How to earn royalties on your copyrighted music: types of licenses

It is very important to understand that there is a bundle of rights exclusive to a copyright owner. This bundle of rights includes the right to reproduce, distribute, and perform copyrighted material. Furthermore, these rights can be exercised by anyone that the creator or original owner of the copyright authorizes to do so. Usually, to authorize others to use a copyright, the owner of the copyright will enter into some type of licensing agreement. As far as the music industry goes, the most common types of licenses are performance licenses, mechanical licenses, synchronization rights, and print licenses.

Performance licenses

Performance licenses are usually granted to radio, television, concert venues, businesses, and other places so that they can play your songs publicly. The money you receive from these licenses is commonly referred to as a royalty. And we all know what that means: mailbox money! There are a lot of songwriters out there who will never have to work again because some songs they wrote a very long time ago are still raking in the money due to licensing and exploitation of those copyrights.

In other words, when you hear a song on the radio, in a club, or some other venue, the performing rights societies (BMI, ASCAP, and SESAC) have negotiated a blanket license with that radio station, club, or venue so that these venues can play your underlying musical work as recorded music. A blanket license is merely a flat fee or pro rata fee that is charged by the licensing organization so that the copyrights in their catalogue can be performed publicly. The money from these blanket licenses is collected by the performing rights societies and paid both to the publishers of the music and the writers of the underlying musical works who are members of these societies, based upon a specialized formula from licensing organization to licensing organization. That is designed to pay out money to copyright holders based upon chart positioning, record sales, and a number of other factors.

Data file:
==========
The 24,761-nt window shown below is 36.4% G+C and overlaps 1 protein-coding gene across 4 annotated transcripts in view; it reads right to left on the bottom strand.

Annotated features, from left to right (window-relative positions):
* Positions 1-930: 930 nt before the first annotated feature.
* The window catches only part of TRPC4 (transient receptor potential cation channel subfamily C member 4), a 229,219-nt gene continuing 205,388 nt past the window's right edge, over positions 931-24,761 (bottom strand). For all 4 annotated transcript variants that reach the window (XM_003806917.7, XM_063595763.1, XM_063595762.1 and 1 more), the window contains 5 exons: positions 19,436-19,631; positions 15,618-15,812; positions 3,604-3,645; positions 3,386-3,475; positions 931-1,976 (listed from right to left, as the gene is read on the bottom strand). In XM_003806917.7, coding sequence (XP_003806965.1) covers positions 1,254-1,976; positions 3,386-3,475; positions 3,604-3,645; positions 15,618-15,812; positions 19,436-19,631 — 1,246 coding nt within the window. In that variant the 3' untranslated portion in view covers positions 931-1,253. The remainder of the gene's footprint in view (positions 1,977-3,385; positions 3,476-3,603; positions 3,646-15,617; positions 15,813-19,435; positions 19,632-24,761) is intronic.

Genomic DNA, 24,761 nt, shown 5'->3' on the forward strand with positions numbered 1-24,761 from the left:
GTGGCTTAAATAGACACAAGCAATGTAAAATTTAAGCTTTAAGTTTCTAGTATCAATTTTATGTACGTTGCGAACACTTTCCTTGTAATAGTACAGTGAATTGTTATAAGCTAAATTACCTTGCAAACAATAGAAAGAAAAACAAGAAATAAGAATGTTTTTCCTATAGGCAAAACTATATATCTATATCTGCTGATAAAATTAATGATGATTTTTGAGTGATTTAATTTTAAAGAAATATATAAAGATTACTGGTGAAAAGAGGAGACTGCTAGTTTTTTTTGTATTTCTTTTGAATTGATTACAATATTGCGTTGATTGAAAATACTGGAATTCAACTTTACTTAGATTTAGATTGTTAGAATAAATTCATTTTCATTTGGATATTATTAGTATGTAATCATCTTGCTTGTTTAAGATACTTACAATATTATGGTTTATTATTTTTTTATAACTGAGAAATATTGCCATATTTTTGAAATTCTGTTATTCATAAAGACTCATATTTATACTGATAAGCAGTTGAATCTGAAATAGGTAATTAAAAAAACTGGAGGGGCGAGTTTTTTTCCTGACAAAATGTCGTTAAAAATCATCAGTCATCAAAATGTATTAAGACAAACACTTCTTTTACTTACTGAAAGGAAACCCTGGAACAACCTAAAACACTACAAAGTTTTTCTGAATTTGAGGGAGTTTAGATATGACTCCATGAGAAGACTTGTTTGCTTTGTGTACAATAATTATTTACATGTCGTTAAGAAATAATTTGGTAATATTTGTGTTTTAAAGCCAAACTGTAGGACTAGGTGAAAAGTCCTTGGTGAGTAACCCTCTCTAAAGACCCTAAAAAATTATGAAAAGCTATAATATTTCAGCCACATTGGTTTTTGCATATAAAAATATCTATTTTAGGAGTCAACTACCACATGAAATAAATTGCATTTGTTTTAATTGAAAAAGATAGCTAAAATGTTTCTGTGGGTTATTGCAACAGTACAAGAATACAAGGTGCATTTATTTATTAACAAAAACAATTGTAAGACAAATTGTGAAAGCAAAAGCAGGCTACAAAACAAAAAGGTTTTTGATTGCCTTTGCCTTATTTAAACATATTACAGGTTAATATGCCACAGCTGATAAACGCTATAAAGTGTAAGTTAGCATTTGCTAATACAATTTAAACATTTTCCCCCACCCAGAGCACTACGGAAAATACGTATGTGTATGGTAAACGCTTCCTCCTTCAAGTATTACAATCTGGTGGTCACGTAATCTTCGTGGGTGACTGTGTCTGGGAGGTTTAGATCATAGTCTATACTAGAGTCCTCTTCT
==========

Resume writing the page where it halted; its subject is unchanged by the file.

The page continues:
When you go into the grocery store or are on an elevator and you hear the latest song by a new artist being covered by an elevator music band, the company that releases that elevator music is charging money for that elevator or grocery store to play its music. In turn, that music company has to pay a royalty to the writer of the underlying musical work for playing his songs. Furthermore, since Muzak and similar companies are creating derivative works, they have to obtain permission from the copyright owners. If you are an affiliated member of one of the licensing organizations as a songwriter, your performing rights organization will collect those performance license fees and pay the pro rata share to the writer and publisher of the songs. Your performing rights organization will also collect all other performance royalties from concert venues, businesses, and the like, and pay you and/or your publisher based upon the computation and pay schedule that your performing rights organizations uses.

Mechanical licenses

Mechanical licenses are granted for the right to make mechanical reproductions in the form of sound recordings of the underlying musical work. They are usually granted to your record company or other artists so they can reproduce and distribute other versions of your underlying musical work on CDs, cassettes, and the like. These companies or individuals that make copies are required to pay the writer or copyright owner a percentage of the sale price for each mechanical copy that they sell. The amount that is due depends when you make the copies. The publishers and music industry negotiated a flat rate in 1998, and as of 2004 the rate is 8.5 cents per copy. In 2006, the rate will go up to 9.21 cents per copy, but the requirement to pay is statutory, and unless negotiated again, Congress will set the rate. Mechanical royalties are due monthly as you sell CDs, and failure to pay these royalties could cause any license you may have to be terminated, and worse, could make you subject to copyright infringement and all of the problems that can create.